While iWorX systems are often remotely monitored by engineers or installing contractors, Roberts prefers to monitor the building himself. Another benefit to Roberts is that there are no ongoing costs associated with the system. “With iWorX,” said Turmel, “first cost is last cost. The owner of the building owns the system, and software and hardware updates are free significantly reducing building ownership costs.”

Remington (21)

Boozer and a Hydronic Systems technician set up a VFD for one of the two main loop pumps.

“One of the things I really like about this system is that if there’s a problem in the building, I learn about it before the tenant does,” said Roberts. “If there’s an issue with a heat pump, I can likely have it taken care before occupants can feel the difference.”

Retrofit VFDs done right

Before Harman’s energy analysis began, the heating system was updated with two new boilers, but the original, constant-speed pumps were reused. As part of controls retrofit, Harman suggested adding VFDs to the two, 40-HP main circulating pumps, as well as the fan on the Marley cooling tower.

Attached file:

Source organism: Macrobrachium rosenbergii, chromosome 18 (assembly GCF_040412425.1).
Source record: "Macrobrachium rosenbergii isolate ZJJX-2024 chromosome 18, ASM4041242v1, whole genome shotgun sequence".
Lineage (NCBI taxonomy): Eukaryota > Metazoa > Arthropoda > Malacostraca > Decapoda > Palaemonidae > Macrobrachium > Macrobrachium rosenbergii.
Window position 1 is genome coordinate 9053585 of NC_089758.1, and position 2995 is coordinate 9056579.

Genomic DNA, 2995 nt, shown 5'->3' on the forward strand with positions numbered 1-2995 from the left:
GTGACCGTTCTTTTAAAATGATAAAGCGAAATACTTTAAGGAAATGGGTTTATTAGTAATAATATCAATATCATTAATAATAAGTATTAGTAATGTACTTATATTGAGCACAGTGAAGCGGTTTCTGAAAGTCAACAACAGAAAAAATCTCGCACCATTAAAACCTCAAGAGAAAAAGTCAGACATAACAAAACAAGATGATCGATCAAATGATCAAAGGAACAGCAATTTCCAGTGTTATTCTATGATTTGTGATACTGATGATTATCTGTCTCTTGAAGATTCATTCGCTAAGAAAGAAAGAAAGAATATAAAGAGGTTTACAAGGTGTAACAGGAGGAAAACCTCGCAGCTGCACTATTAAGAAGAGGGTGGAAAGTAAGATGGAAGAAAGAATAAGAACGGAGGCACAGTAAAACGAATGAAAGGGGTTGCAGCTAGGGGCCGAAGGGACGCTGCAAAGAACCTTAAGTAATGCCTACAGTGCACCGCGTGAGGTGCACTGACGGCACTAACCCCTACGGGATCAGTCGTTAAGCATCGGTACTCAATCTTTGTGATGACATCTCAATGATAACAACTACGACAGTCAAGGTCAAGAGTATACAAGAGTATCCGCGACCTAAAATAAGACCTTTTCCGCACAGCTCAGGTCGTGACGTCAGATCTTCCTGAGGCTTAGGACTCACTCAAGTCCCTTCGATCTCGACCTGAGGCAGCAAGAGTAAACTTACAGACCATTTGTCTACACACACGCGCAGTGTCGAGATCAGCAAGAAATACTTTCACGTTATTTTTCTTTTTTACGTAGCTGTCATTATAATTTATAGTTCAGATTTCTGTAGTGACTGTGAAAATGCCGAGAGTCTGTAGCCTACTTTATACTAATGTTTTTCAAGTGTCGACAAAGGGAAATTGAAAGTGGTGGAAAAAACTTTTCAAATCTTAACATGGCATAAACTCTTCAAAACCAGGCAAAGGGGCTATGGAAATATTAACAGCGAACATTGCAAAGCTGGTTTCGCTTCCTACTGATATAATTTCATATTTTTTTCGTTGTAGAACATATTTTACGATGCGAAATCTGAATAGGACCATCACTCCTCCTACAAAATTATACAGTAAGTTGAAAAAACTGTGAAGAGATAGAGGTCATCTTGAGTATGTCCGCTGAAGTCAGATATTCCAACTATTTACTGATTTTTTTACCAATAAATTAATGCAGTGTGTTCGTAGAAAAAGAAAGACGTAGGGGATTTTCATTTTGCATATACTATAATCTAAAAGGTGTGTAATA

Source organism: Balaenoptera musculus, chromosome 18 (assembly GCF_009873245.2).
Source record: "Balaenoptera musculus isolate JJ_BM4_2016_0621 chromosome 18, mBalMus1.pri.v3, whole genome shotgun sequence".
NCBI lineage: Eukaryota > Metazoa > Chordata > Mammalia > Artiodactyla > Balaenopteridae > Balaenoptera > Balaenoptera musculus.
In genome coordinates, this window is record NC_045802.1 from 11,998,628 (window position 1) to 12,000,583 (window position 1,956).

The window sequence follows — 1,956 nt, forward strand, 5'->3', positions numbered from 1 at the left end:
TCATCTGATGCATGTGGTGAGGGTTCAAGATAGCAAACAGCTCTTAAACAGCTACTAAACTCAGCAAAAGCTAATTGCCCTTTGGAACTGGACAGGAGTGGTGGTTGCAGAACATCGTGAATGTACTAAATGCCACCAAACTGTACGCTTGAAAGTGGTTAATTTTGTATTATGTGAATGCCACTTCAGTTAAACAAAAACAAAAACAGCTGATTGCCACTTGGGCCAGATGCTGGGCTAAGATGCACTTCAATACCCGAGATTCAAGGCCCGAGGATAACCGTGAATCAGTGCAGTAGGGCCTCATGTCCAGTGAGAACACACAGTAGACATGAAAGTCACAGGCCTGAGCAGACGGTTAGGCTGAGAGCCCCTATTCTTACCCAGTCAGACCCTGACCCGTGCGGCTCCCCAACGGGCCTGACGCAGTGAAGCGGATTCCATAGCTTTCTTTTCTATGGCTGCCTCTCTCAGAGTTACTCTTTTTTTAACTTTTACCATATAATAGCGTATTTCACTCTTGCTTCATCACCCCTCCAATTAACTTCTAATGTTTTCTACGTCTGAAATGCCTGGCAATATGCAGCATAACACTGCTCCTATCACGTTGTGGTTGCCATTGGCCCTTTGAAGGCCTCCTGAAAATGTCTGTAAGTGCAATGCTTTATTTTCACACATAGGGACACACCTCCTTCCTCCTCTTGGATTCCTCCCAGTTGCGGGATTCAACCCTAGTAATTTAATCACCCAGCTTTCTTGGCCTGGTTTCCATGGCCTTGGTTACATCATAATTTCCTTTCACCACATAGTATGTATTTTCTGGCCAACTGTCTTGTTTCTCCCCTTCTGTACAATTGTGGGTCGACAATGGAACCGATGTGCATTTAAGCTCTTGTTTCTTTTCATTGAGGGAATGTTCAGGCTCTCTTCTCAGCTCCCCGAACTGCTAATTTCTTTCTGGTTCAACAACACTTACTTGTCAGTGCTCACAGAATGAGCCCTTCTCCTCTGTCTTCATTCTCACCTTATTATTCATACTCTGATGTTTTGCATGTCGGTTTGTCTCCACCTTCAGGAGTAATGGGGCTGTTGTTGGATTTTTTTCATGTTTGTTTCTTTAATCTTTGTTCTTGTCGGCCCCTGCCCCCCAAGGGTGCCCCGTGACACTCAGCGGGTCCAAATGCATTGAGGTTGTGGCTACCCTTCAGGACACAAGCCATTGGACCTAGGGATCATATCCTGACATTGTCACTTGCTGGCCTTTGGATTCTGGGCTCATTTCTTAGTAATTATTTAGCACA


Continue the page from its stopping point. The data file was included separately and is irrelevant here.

Roberts had considered VFDs as part of the boiler retrofit, but at the time, the bid to implement them – along with another control package – had come in at around $300,000. The high cost stemmed from the need to install control valves at each heat pump and pressure sensors in the hydronic mains in order for the drives to sense pressure changes across the system.